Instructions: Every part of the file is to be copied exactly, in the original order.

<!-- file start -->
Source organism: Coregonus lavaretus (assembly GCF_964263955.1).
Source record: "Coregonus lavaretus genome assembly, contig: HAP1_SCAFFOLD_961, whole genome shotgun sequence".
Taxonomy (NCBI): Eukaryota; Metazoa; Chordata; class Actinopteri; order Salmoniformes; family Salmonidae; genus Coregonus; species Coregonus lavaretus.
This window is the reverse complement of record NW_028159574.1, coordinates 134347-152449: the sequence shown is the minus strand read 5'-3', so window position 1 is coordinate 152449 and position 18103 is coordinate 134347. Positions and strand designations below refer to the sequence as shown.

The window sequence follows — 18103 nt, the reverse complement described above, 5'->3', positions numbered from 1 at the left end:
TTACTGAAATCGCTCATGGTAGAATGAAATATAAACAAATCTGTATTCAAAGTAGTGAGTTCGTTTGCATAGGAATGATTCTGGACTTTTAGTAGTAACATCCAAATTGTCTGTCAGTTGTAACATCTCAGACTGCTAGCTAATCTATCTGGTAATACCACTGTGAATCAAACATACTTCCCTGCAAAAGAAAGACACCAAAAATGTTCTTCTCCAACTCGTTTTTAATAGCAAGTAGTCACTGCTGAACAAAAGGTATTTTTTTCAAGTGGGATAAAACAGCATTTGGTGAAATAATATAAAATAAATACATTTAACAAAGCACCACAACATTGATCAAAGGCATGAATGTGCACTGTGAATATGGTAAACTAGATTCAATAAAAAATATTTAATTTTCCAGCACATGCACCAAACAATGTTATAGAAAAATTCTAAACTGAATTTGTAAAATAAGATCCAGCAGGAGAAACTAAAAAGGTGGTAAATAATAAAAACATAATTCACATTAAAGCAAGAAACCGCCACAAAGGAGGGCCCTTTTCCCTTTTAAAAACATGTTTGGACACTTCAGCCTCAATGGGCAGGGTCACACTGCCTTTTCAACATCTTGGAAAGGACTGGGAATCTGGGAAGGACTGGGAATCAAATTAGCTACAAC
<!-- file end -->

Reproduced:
Source organism: Coregonus lavaretus (assembly GCF_964263955.1).
Source record: "Coregonus lavaretus genome assembly, contig: HAP1_SCAFFOLD_961, whole genome shotgun sequence".
Taxonomy (NCBI): Eukaryota; Metazoa; Chordata; class Actinopteri; order Salmoniformes; family Salmonidae; genus Coregonus; species Coregonus lavaretus.
This window is the reverse complement of record NW_028159574.1, coordinates 134347-152449: the sequence shown is the minus strand read 5'-3', so window position 1 is coordinate 152449 and position 18103 is coordinate 134347. Positions and strand designations below refer to the sequence as shown.

The window sequence follows — 18103 nt, the reverse complement described above, 5'->3', positions numbered from 1 at the left end:
TTACTGAAATCGCTCATGGTAGAATGAAATATAAACAAATCTGTATTCAAAGTAGTGAGTTCGTTTGCATAGGAATGATTCTGGACTTTTAGTAGTAACATCCAAATTGTCTGTCAGTTGTAACATCTCAGACTGCTAGCTAATCTATCTGGTAATACCACTGTGAATCAAACATACTTCCCTGCAAAAGAAAGACACCAAAAATGTTCTTCTCCAACTCGTTTTTAATAGCAAGTAGTCACTGCTGAACAAAAGGTATTTTTTTCAAGTGGGATAAAACAGCATTTGGTGAAATAATATAAAATAAATACATTTAACAAAGCACCACAACATTGATCAAAGGCATGAATGTGCACTGTGAATATGGTAAACTAGATTCAATAAAAAATATTTAATTTTCCAGCACATGCACCAAACAATGTTATAGAAAAATTCTAAACTGAATTTGTAAAATAAGATCCAGCAGGAGAAACTAAAAAGGTGGTAAATAATAAAAACATAATTCACATTAAAGCAAGAAACCGCCACAAAGGAGGGCCCTTTTCCCTTTTAAAAACATGTTTGGACACTTCAGCCTCAATGGGCAGGGTCACACTGCCTTTTCAACATCTTGGAAAGGACTGGGAATCTGGGAAGGACTGGGAATCAAATTAGCTACAAC